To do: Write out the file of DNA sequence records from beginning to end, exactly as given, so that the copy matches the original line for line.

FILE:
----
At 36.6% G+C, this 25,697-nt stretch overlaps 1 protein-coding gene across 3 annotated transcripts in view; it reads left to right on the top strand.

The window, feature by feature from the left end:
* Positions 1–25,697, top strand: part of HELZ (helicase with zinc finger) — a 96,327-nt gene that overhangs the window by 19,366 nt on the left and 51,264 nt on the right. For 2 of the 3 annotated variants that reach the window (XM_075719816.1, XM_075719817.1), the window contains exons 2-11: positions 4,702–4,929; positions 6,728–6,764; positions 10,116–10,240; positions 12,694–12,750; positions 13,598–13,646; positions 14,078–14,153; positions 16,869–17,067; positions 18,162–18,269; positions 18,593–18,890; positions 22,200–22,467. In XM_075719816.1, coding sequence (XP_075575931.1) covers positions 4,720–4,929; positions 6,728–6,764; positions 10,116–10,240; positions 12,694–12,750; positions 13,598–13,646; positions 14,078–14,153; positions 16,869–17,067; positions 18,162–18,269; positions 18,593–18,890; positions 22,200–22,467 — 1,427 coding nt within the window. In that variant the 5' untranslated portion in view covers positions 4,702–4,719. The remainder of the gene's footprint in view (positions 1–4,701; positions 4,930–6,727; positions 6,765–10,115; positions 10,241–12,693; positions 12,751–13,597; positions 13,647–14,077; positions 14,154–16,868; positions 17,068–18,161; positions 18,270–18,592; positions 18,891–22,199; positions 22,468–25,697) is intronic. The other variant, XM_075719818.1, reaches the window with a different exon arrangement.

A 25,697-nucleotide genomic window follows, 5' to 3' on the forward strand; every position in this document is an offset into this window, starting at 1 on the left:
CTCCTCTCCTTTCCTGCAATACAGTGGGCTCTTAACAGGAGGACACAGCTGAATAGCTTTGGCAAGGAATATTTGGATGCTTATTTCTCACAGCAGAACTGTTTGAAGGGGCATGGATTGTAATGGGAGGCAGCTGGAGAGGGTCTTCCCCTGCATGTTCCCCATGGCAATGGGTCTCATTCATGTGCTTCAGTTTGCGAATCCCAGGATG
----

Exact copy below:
At 36.6% G+C, this 25,697-nt stretch overlaps 1 protein-coding gene across 3 annotated transcripts in view; it reads left to right on the top strand.

The window, feature by feature from the left end:
* Positions 1–25,697, top strand: part of HELZ (helicase with zinc finger) — a 96,327-nt gene that overhangs the window by 19,366 nt on the left and 51,264 nt on the right. For 2 of the 3 annotated variants that reach the window (XM_075719816.1, XM_075719817.1), the window contains exons 2-11: positions 4,702–4,929; positions 6,728–6,764; positions 10,116–10,240; positions 12,694–12,750; positions 13,598–13,646; positions 14,078–14,153; positions 16,869–17,067; positions 18,162–18,269; positions 18,593–18,890; positions 22,200–22,467. In XM_075719816.1, coding sequence (XP_075575931.1) covers positions 4,720–4,929; positions 6,728–6,764; positions 10,116–10,240; positions 12,694–12,750; positions 13,598–13,646; positions 14,078–14,153; positions 16,869–17,067; positions 18,162–18,269; positions 18,593–18,890; positions 22,200–22,467 — 1,427 coding nt within the window. In that variant the 5' untranslated portion in view covers positions 4,702–4,719. The remainder of the gene's footprint in view (positions 1–4,701; positions 4,930–6,727; positions 6,765–10,115; positions 10,241–12,693; positions 12,751–13,597; positions 13,647–14,077; positions 14,154–16,868; positions 17,068–18,161; positions 18,270–18,592; positions 18,891–22,199; positions 22,468–25,697) is intronic. The other variant, XM_075719818.1, reaches the window with a different exon arrangement.

A 25,697-nucleotide genomic window follows, 5' to 3' on the forward strand; every position in this document is an offset into this window, starting at 1 on the left:
CTCCTCTCCTTTCCTGCAATACAGTGGGCTCTTAACAGGAGGACACAGCTGAATAGCTTTGGCAAGGAATATTTGGATGCTTATTTCTCACAGCAGAACTGTTTGAAGGGGCATGGATTGTAATGGGAGGCAGCTGGAGAGGGTCTTCCCCTGCATGTTCCCCATGGCAATGGGTCTCATTCATGTGCTTCAGTTTGCGAATCCCAGGATG